Finding Joy, Despite Doubling Losses

7 03 2017

This weekend, no less than 5 times, I got to ruin an otherwise perfectly lovely conversation with a stranger.

It went like this:

Them: It was so nice to get to meet you! So what brings you to Dallas anyway?

Me: Actually… a funeral.

Them: (Frowny face) I’m sorry for your loss. 

Me: It’s okay- it was my aunt, and she lived an amazing life for 75 years, but fell ill and was praying to go, so we are truly celebrating her life. She was a joyful inspiration to me. 

Them: (perplexed) O-ohh… okay. 

 

17103530_1503487709733848_1723492595264449756_nFor the most part, it was entirely accurate. My Aunt Suzanne’s service was filled with stories of adolescent debauchery, laughter, incredibly fond memories, and… more tears came from laughing than crying. Which is exactly how I hope my own life celebration will go (after I hurl myself from a plane at age 85 and slyly ‘forget’ to open my parachute).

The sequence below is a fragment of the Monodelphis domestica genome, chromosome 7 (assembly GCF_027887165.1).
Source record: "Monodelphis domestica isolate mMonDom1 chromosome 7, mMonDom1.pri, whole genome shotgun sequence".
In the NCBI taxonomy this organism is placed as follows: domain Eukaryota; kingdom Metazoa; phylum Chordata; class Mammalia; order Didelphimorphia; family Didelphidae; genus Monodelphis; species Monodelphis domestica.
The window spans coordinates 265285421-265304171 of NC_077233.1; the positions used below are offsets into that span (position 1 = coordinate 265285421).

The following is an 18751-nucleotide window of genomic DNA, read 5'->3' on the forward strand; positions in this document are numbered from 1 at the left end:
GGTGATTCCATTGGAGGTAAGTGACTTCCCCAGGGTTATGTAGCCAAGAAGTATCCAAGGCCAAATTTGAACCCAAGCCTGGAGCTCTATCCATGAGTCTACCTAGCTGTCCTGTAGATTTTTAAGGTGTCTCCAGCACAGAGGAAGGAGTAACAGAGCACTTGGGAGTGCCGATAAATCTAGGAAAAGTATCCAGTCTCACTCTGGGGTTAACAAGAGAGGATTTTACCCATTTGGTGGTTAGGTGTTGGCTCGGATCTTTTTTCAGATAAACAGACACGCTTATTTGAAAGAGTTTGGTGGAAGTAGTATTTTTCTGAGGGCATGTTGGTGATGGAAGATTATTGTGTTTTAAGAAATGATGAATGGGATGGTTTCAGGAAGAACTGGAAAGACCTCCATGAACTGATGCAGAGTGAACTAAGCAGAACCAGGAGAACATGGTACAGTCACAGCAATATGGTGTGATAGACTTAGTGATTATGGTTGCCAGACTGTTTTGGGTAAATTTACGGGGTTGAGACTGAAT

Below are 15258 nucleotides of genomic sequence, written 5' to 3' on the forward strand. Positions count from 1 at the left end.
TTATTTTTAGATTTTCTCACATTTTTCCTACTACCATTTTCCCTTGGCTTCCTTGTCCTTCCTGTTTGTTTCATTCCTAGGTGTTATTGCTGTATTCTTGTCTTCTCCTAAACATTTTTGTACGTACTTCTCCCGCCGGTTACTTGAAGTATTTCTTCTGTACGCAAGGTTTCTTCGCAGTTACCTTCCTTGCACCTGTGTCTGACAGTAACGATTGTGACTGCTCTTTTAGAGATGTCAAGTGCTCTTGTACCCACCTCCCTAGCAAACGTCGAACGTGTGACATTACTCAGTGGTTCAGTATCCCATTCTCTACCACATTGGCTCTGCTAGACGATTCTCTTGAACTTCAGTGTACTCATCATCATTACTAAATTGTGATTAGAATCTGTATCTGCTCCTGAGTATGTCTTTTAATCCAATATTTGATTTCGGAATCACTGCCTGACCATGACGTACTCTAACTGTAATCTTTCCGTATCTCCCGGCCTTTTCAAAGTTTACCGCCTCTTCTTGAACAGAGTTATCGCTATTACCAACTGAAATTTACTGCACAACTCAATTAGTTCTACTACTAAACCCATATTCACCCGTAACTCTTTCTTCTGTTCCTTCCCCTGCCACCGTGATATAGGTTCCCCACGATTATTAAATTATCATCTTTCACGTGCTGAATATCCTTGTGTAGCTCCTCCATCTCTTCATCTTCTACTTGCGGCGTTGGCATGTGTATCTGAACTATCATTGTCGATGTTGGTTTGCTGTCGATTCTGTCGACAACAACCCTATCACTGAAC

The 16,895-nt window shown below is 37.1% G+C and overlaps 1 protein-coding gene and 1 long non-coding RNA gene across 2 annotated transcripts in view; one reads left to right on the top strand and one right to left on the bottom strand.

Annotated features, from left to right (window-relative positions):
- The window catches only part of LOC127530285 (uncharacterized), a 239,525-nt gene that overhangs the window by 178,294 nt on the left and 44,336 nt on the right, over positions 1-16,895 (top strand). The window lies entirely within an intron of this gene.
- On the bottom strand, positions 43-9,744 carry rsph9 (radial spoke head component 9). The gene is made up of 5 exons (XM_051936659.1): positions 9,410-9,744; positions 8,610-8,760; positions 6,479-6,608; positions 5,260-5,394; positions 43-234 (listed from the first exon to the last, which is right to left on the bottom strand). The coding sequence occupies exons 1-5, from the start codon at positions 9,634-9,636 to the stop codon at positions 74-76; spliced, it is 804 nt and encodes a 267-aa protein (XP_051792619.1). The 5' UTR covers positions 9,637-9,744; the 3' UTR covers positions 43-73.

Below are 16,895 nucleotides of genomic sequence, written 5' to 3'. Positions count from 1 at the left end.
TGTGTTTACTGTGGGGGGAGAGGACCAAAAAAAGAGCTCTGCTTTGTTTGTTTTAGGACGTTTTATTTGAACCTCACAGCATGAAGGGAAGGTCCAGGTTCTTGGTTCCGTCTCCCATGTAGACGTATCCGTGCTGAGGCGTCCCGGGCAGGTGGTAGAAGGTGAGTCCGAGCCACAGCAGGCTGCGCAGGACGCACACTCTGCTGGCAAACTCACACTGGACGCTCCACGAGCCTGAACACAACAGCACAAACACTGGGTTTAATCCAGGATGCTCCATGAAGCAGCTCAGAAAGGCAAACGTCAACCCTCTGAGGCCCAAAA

I barely shed a tear, knowing how much Suzanne inspired myself-  and clearly many others- to live each day to the fullest, to be joyful, and- most of all- to be grateful for every chance we are given to experience our lives. From my earliest memories, Suzanne was a bastion of joy. She taught me to love, laugh, & forgive. She was literally THE MOST grateful person I have ever met to this day. I love her, and will miss her, but I know that she has made her mark on this world, and fulfilled her destiny.

 

Today, 2 days after we buried the vessel Suzanne’s soul was born into, we flew back home to Indianapolis. I ended up sitting apart from my wife, due to the last minute booking. So, after the pre-flight chatter had subsided, I pulled out my journal, plugged in my earbuds, and listened to music while I wrote.

 

At first, I wrote about what had happened. Then, I wrote about what I thought. Finally I wrote about what I FELT. If you’ve never done free-writing, you should. It’s very liberating to just keep writing without editing. You’ll be amazed at what comes out.

 

What did I learn?

17098194_1503487736400512_6181040724228158408_nMy father was the baby of his family- the youngest of three- before his father remarried and my aunt Tina was born. But in his early days, it was just him and two older sisters. Both of his older sisters have now passed, and he chose not to come to the funeral this weekend. Many family members and close friends of Suzanne’s asked me, “Is Mike coming?” I had to sheepishly shrug my shoulders and admit, “I don’t know.”